How Did Stock Managers Fare in 2015?

Better Investing

What's Hot

2 Types of Black Marks Might Vanish From Your Credit File SoonBorrow

6 Ways the Obamacare Overhaul Might Impact Your WalletInsurance

7 Dumb and Costly Moves Homebuyers MakeBorrow

This Free Software Brings Old Laptops Back to LifeMore

Obamacare Replacement Plan Gets ‘F’ Rating from Consumer ReportsFamily

Beware These 12 Common Money MistakesCredit & Debt

21 Restaurants Offering Free Food Right NowSaving Money

17 Ways to Have More Fun for Less MoneySave

House Hunters: Beware of These 6 Mortgage MistakesBorrow

30 Household Uses for Baby OilSave

25 Ways to Spend Less on FoodMore

Nearly Half of Heart-Related Deaths Linked to These 10 Foods and IngredientsFamily

5 Surprising Benefits of Exercising Outdoors in WinterFamily

10 Ways to Save When You’re Making Minimum WageSave

Boost Your Credit Score Fast With These 7 MovesCredit & Debt

7 Painless Ways to Pay Off Your Mortgage Years EarlierBorrow

The Most Sinful City in the U.S. Is … (Hint: It’s Not Vegas)Family

The True Cost of Bad CreditCredit & Debt

10 Companies With the Best 401(k) PlansGrow

This Scam Now Tops ID Theft as the No. 2 Consumer ComplaintFamily

6 Stores With Awesome Reward ProgramsFamily

6 Ways to Save More at Lowe’s and The Home DepotSave

6 Healthful Treats for Your DogFamily

New Study Ranks the Best States in the U.S.Family

Thousands of Millionaires Moving to 1 Country — and Leaving AnotherGrow

Strapped for College Costs? How to Get the Most From FAFSABorrow

6 Overlooked Ways to Save at Chick-fil-AFamily

Ask Stacy: What’s the Fastest Way to Pay Off My Mortgage?Borrow

Where to Sell Your Stuff for Top DollarAround The House

8 Ways to Get a Good Price on a Shiny New AutoCars

Ask Stacy: How Do I Start Over?Credit & Debt

Secret Cell Plans: Savings Verizon, AT&T, T-Mobile and Sprint Don’t Want You to Know AboutFamily

30 Awesome Things to Do in RetirementCollege

14 Super Smart Ways to Save on TravelSave

The Rich Prefer Modest Cars — Should You Join Them?Cars

You’ll Soon Pay More to Shop at CostcoSave

10 Ways to Save When Your Teen Starts DrivingFamily

A new report rekindles an old debate: Should you invest in stock mutual funds that are actively managed?

A new report from the S&P Dow Jones Indices continues an old debate: whether you should invest in stock mutual funds that are actively managed or choose funds that are passively managed.

In 2015, a majority of active managers underperformed when compared with the relevant S&P benchmark stock market index, according to the latest S&P Indices Versus Active U.S. Year-End Report.

Better known as the SPIVA Scorecard, this biannual report “has served as the de facto scorekeeper of the active versus passive debate” since its inception 14 years ago, the 2015 edition states.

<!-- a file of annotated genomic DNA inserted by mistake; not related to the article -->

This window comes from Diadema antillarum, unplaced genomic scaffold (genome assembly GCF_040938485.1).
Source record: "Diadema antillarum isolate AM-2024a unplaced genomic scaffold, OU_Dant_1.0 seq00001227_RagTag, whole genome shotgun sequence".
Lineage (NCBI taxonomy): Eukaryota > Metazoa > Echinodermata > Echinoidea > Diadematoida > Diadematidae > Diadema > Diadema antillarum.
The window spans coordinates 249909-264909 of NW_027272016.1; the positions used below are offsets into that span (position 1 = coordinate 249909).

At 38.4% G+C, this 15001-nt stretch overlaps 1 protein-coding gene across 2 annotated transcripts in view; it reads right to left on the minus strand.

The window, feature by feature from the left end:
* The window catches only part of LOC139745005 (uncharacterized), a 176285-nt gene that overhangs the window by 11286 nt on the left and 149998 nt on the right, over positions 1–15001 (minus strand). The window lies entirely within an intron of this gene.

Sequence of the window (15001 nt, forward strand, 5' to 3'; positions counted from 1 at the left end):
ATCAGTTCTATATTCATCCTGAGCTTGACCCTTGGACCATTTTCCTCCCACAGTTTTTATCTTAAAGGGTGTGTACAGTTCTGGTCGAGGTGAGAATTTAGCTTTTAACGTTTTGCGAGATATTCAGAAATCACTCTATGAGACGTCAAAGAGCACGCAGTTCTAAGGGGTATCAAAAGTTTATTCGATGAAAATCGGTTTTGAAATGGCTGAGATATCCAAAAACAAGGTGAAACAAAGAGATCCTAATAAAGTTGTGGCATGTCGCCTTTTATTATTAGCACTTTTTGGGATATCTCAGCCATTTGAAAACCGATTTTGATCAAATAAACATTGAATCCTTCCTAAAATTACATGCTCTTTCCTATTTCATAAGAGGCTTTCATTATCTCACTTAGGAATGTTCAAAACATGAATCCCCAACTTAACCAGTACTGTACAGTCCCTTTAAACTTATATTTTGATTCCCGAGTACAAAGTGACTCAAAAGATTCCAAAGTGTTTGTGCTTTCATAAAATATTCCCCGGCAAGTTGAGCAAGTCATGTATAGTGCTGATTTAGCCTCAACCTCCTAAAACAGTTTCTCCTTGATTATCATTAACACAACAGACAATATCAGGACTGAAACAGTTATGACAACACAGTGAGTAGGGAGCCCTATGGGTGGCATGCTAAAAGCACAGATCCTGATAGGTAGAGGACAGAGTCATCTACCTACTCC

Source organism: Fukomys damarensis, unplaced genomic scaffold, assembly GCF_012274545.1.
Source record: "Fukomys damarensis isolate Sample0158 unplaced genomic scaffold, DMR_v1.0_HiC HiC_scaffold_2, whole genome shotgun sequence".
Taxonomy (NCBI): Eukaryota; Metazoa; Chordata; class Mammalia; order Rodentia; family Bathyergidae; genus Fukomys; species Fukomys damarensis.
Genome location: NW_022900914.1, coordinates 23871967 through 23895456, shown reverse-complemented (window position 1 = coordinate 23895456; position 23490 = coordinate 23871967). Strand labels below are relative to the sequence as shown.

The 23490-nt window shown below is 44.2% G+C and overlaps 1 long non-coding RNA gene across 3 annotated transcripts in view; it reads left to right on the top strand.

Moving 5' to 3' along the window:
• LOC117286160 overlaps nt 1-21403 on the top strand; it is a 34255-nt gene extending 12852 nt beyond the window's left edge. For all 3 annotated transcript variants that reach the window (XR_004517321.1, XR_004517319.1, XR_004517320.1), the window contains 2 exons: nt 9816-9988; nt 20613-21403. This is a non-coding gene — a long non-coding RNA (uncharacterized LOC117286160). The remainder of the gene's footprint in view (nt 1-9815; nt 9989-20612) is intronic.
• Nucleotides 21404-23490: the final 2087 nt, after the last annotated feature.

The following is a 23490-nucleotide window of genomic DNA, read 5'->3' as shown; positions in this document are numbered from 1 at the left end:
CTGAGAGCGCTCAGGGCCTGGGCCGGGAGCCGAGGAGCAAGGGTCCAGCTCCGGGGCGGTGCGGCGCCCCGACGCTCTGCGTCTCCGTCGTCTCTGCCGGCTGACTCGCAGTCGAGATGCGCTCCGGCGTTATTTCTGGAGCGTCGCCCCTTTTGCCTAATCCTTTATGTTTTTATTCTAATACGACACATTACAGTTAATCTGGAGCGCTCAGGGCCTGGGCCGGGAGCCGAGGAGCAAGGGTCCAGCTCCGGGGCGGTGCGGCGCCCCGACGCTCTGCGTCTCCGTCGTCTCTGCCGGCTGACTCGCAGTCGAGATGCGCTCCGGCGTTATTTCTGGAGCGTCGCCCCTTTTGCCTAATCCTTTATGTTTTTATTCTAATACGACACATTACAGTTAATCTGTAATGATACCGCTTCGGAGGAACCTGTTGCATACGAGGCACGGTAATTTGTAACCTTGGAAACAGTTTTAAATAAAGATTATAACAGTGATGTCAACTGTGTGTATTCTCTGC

Actively managed stock mutual funds are run by financial professionals who decide which individual stocks within a fund to buy and sell. They make these judgments based on their expectations of future market performance with the goal of outperforming stock market indices — and they charge higher fees for their effort.

Passively managed stock mutual funds, often referred to as index funds, simply aim to mirror the success of a stock market index.

As Money Talks News founder Stacy Johnson explains in “Beginning Stock Investor? Here’s All You Need to Know“:

Owning an index fund is like owning the entire stock market, as represented by an index, like the S&P 500. Since all an index fund manager has to do is buy the stocks in the index, a chimpanzee could do it. And because management is simple, the fees charged are minimal.

So how did active managers fare last year? According the U.S. SPIVA:

  • 66.11 percent of large-cap managers underperformed the S&P 500 stock market index, which consists of a representative sample of 500 leading companies in the foremost industries of the U.S. economy and covers more than 80 percent of the U.S. equities market.
  • 56.81 percent of mid-cap managers underperformed the S&P MidCap 400 stock market index, which consists of 400 mid-sized companies and covers approximately 7 percent of the U.S. equities market.
  • 72.2 percent of small-cap managers underperformed the SmallCap 600 stock market index, which consists of 600 small-cap stocks and covers approximately 3 percent of the U.S. equities market.

Aye Soe, senior director of index research and design at S&P Dow Jones Indices, tells CBS MoneyWatch:

“Overall it was rather disappointing for equity managers, I have to say. [The volatile market] was precisely when we need active manages to do better on a relative basis.”

The news is even worse for active managers when their performance over the past five years and past decade were considered:

  • Over the past five years, 84.15 percent of large-cap managers, 76.69 percent of mid-cap managers and 90.13 percent of small-cap managers underperformed their respective benchmark indices.
  • Over the past 10 years, 82.14 percent of large-cap managers, 87.61 percent of mid-cap managers and 88.42 percent of small-cap managers underperformed their respective benchmark indices.

Where do you weigh in on the active-versus-passive debate? Let us know below or on Facebook.

Stacy Johnson

It's not the usual blah, blah, blah

I know... every site you visit wants you to subscribe to their newsletter. But our news and advice is actually worth reading! For 25 years, I've been making people richer without making their eyes glaze over. You'll be glad you did. I guarantee it!


Read Next: 8 Smarter Ways to Use Your $1,000 Savings on Gas This Year

Check Out Our Hottest Deals!

We're always adding new deals and coupons that'll save you big bucks. See the deals to the right and hundreds more in our Deals section.

Click here to explore 1,872 more deals!